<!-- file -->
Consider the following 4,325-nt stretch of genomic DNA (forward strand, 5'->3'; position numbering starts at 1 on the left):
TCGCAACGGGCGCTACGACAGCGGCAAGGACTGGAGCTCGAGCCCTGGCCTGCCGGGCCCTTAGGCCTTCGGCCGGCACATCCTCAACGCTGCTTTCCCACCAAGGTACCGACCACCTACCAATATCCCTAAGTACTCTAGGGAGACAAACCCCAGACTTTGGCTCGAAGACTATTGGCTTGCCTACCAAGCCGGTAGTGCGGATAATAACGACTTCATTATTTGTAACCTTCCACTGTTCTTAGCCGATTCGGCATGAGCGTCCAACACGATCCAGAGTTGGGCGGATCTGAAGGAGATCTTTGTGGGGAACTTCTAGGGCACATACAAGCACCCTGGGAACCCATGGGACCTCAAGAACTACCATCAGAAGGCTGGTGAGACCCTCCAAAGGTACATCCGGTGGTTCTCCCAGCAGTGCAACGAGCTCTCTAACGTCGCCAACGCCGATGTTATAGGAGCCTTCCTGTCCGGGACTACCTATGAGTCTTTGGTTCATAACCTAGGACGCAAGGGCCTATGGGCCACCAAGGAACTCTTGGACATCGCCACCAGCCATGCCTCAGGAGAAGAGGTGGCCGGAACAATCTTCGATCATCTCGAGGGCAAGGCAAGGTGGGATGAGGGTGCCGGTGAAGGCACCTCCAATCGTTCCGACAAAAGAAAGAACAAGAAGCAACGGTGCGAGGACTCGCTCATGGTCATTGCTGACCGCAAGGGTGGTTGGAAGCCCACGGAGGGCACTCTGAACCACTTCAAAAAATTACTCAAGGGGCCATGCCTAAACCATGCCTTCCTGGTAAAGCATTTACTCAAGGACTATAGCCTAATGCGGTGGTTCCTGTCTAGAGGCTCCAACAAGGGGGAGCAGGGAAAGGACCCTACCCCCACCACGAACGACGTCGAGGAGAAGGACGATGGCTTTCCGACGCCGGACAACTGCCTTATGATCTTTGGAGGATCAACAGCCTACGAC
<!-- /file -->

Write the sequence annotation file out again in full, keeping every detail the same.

Consider the following 4,325-nt stretch of genomic DNA (forward strand, 5'->3'; position numbering starts at 1 on the left):
TCGCAACGGGCGCTACGACAGCGGCAAGGACTGGAGCTCGAGCCCTGGCCTGCCGGGCCCTTAGGCCTTCGGCCGGCACATCCTCAACGCTGCTTTCCCACCAAGGTACCGACCACCTACCAATATCCCTAAGTACTCTAGGGAGACAAACCCCAGACTTTGGCTCGAAGACTATTGGCTTGCCTACCAAGCCGGTAGTGCGGATAATAACGACTTCATTATTTGTAACCTTCCACTGTTCTTAGCCGATTCGGCATGAGCGTCCAACACGATCCAGAGTTGGGCGGATCTGAAGGAGATCTTTGTGGGGAACTTCTAGGGCACATACAAGCACCCTGGGAACCCATGGGACCTCAAGAACTACCATCAGAAGGCTGGTGAGACCCTCCAAAGGTACATCCGGTGGTTCTCCCAGCAGTGCAACGAGCTCTCTAACGTCGCCAACGCCGATGTTATAGGAGCCTTCCTGTCCGGGACTACCTATGAGTCTTTGGTTCATAACCTAGGACGCAAGGGCCTATGGGCCACCAAGGAACTCTTGGACATCGCCACCAGCCATGCCTCAGGAGAAGAGGTGGCCGGAACAATCTTCGATCATCTCGAGGGCAAGGCAAGGTGGGATGAGGGTGCCGGTGAAGGCACCTCCAATCGTTCCGACAAAAGAAAGAACAAGAAGCAACGGTGCGAGGACTCGCTCATGGTCATTGCTGACCGCAAGGGTGGTTGGAAGCCCACGGAGGGCACTCTGAACCACTTCAAAAAATTACTCAAGGGGCCATGCCTAAACCATGCCTTCCTGGTAAAGCATTTACTCAAGGACTATAGCCTAATGCGGTGGTTCCTGTCTAGAGGCTCCAACAAGGGGGAGCAGGGAAAGGACCCTACCCCCACCACGAACGACGTCGAGGAGAAGGACGATGGCTTTCCGACGCCGGACAACTGCCTTATGATCTTTGGAGGATCAACAGCCTACGAC